Windows are crucial when constructing a Passive House. The Midori House windows are triple-pane with 6 different kinds of coatings to reflect and retain heat, managing the interaction of infrared and visible light. The specific coating is dependent on which wall the window is placed, determined by the sunlight patterns mapped in the PHPP. The southern facing wall has the highest solar heat gain; therefore, most of the windows are along this wall. Awnings are used to shade the windows in the summer months but allow in light from the low-sitting sun during the winter months.

Efficient Systems: Plumbing

One technique in creating an efficient structure is to assess the hot water demand for every plumbing feature in the home (every sink, toilet, shower, etc.), and instead of applying a one-size-fits-all plumbing system, install high efficiency low-flow pipes that minimize the time it takes to wait for hot water. The plumbing system in the Midori house relies on solar panels to heat up water (with a backup generator for cloudy days), and super-insulated pipes to minimize water waste. Another feature of the Midori House plumbing system is the use of greywater, a technique used to minimize potable municipal water waste. Water from the washing machine can be used for landscaping, while a rainwater catchment system in the backyard supplies cold water for the washing machine and toilets.

Efficient Systems: Fun with Numbers

The Passive House design stresses the concept of energy efficient systems in the home aside from plumbing. These are quantified in many ways, particularly the R-Factor or R-Value. The R-Factor is a measure of the heat retention, or resistance to heat transfer, of a substance. For example, wood, a very poor insulator, has an R-Factor of 1 (designated as R1), while the insulation used for the hot water pipes has a factor of R5. Rockwool (a rigid insulator) encapsulates the entire walls of the Midori house, reducing thermal bridging that occurs due to the poor insulation of wood. The walls, therefore, are R26, compared to R13 for standard walls. The home also boasts ceilings with R40, and floors with R25.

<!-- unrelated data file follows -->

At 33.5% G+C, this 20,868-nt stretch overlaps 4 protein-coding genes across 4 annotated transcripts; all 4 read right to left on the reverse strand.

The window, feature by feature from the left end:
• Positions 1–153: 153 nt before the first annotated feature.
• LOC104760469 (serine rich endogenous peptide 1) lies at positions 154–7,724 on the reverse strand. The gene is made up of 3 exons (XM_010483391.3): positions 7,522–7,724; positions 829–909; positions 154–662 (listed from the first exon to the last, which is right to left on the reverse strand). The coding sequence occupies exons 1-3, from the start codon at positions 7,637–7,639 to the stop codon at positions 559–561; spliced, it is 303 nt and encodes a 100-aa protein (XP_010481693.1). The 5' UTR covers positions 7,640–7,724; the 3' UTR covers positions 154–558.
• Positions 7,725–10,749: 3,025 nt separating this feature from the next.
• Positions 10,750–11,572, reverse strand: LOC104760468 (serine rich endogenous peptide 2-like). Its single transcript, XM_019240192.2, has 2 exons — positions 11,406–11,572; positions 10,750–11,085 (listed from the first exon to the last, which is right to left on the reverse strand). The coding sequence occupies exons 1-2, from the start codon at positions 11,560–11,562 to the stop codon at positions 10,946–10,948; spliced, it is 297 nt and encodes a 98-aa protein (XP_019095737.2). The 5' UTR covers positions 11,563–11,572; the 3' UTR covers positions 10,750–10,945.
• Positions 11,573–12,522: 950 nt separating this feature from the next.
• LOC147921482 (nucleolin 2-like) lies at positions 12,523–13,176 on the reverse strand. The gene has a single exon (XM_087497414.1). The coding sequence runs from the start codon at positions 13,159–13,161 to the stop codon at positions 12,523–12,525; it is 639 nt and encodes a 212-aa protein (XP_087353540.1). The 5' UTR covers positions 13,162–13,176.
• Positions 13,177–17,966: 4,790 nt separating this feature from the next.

Shown below: heat loss before and after Passive House retrofit.

Heat Leakage Pre-Passive House Retrofit

Heat Leakage Post-Passive House Retrofit


Materials Sourcing, Recycling, and Repurposing

It would seem counterintuitive to construct an energy efficient home using very un-green construction methods. Kurt, Chie, and the Santa Cruz Green Builders made it a point to recycle and repurpose as much of the waste material as possible. Wood removed from the site was recycled. The exterior siding is made from recycled cement fiber. The interior of the house is insulated with cellulose (recycled newspapers). The special windows were imported from Canada to reduce the carbon impact of transport.

Conclusion

Our tour ended in the backyard, where Kurt and Taylor made their final comments about green building practices. The key to the Passive House approach is biomimicry, particularly solar heat gain, efficiency, and energy storage. In the average American home, heating water is the biggest energy guzzler, following by air heating, appliances and lights. Occupant behavior is what ultimately makes the difference. You can have the greenest house in the world, but it will not matter if the occupant does not live a green lifestyle.  Proponents of green building design wish to move society toward a “Net Zero” model, curbing our global impact on the environment.

 

Sources :

 Passiv Haus Institute

 Passiv Haus Alliance

 Midori House Blog

Santa Cruz Green Builders

Image Sources:

http://www.progressivefox.com/?p=538

 http://www.greenhammer.com/passive_house.shtml

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Pure. Organic. Mattress.

Posted by Jason
Jason
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on Tuesday, 01 May 2012
in greenspace